UK statement on Ukraine: Conference on Disarmament

Aidan Liddle, UK Permanent Representative to the Conference on Disarmament delivered this statement condemning the Russian government’s reprehensible actions:

Madam President

Thank you for convening this plenary this morning. It is a valuable opportunity to reflect on what we have heard from our high level visitors this week, and what it means for the work of our Conference.

As Lord Ahmad told this Conference on Monday, Russia’s unprovoked and premeditated attack against Ukraine, a sovereign, democratic state, casts a dark shadow over our work. The ultimate objective of this Conference is to contribute to international peace and security and to prevent war. So when one member of this Conference invades another member, we cannot stay silent.

In the last week, Ukraine has suffered horrific attacks. Missiles and air strikes have torn through apartment blocks. Innocent people including children have lost their lives and the Ukrainian people have endured widespread suffering. The invading Russian armed forces have bombarded civilian targets, including residential areas. They are responsible for hundreds of civilian casualties, including growing numbers of children.

As President of the Convention on Cluster Munitions, the United Kingdom is in particular gravely concerned about reports of the use of cluster munitions. More generally, we have been working closely with a large number of partners to expedite an International Criminal Court investigation into Russian war crimes in Ukraine, including its use of indiscriminate force against Ukrainian civilians.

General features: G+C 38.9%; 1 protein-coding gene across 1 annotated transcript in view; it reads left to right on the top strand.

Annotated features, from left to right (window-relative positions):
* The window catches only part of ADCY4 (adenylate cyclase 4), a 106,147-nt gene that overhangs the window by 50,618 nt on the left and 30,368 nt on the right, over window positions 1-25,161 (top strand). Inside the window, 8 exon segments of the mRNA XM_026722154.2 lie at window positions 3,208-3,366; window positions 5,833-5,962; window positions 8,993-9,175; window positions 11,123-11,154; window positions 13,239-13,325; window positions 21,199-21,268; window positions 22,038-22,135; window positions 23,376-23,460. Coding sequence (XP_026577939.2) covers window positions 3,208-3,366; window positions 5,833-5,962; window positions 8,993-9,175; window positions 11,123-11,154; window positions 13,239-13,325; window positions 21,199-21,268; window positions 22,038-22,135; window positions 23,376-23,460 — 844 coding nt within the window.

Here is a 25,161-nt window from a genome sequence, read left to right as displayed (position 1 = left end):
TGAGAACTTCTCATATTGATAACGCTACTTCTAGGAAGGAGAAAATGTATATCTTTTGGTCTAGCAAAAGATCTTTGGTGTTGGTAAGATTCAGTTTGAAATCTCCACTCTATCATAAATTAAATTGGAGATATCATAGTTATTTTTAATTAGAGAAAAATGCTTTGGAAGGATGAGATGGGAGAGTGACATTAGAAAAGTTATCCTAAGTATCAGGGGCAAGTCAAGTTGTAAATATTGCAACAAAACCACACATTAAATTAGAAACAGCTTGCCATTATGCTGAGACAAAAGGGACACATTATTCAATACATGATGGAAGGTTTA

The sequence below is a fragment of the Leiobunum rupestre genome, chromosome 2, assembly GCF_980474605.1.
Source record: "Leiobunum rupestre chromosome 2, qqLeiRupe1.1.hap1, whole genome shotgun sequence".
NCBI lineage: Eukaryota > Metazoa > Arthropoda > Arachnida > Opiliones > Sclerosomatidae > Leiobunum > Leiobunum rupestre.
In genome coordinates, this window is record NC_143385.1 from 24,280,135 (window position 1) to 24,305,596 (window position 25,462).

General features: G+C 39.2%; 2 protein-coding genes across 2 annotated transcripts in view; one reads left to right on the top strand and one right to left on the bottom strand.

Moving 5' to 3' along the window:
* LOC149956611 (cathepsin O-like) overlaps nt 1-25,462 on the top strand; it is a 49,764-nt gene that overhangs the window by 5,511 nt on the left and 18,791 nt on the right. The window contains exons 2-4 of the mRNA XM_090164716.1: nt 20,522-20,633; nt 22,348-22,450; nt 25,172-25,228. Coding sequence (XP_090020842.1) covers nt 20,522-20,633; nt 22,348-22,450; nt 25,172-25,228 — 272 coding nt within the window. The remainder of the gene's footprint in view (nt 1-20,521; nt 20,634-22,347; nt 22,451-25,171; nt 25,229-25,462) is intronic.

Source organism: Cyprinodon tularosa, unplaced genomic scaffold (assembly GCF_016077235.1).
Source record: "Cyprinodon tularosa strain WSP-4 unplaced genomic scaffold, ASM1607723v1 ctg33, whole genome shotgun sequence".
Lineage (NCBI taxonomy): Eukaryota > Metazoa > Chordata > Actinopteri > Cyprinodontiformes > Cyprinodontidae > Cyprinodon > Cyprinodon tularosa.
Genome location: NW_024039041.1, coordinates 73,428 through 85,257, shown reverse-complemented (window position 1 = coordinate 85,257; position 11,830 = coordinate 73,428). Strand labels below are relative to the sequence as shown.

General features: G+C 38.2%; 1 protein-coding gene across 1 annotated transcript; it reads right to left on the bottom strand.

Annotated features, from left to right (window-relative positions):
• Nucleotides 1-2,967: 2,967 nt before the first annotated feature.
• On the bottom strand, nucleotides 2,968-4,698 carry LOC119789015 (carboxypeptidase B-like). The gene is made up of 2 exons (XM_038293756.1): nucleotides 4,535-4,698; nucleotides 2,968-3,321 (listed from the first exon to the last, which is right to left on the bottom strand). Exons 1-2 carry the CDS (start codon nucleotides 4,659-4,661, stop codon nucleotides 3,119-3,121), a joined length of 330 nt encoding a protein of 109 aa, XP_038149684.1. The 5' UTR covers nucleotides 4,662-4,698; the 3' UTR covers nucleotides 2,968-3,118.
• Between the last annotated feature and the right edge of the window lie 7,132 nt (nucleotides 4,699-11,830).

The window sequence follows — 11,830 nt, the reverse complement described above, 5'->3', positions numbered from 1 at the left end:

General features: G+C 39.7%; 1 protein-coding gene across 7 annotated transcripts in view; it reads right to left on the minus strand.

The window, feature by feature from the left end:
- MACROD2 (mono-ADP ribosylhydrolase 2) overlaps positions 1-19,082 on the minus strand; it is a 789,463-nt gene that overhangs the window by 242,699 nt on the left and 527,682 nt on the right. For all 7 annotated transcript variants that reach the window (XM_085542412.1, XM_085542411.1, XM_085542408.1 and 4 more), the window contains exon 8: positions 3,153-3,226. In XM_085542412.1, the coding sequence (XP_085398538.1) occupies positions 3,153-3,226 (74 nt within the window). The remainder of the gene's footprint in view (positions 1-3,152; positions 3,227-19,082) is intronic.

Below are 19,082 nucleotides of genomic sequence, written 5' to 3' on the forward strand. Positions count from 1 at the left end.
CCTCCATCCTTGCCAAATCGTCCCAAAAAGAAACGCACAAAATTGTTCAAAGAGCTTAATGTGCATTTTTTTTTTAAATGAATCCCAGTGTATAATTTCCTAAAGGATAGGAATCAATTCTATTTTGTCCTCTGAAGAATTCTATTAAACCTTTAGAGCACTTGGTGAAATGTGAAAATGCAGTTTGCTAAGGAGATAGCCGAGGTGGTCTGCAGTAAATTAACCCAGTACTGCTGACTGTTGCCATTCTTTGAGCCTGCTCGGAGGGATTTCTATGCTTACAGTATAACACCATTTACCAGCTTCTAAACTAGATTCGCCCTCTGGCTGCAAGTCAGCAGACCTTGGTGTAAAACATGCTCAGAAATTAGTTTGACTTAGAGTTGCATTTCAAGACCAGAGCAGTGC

As a Permanent Member of the UN Security Council, Russia has a particular responsibility to uphold international peace and security. Instead, it is violating the borders of another sovereign country and repudiating the principles that every country has committed to uphold. It is now vital that Russia urgently de-escalates and withdraws its troops. It must be held accountable and stop undermining democracy, global stability, and international law.

The UK and our international partners stand united in condemning the Russian government’s reprehensible actions, which are an egregious violation of international law and the UN Charter and show flagrant disregard for its commitments under the Budapest Memorandum and the Minsk Agreements.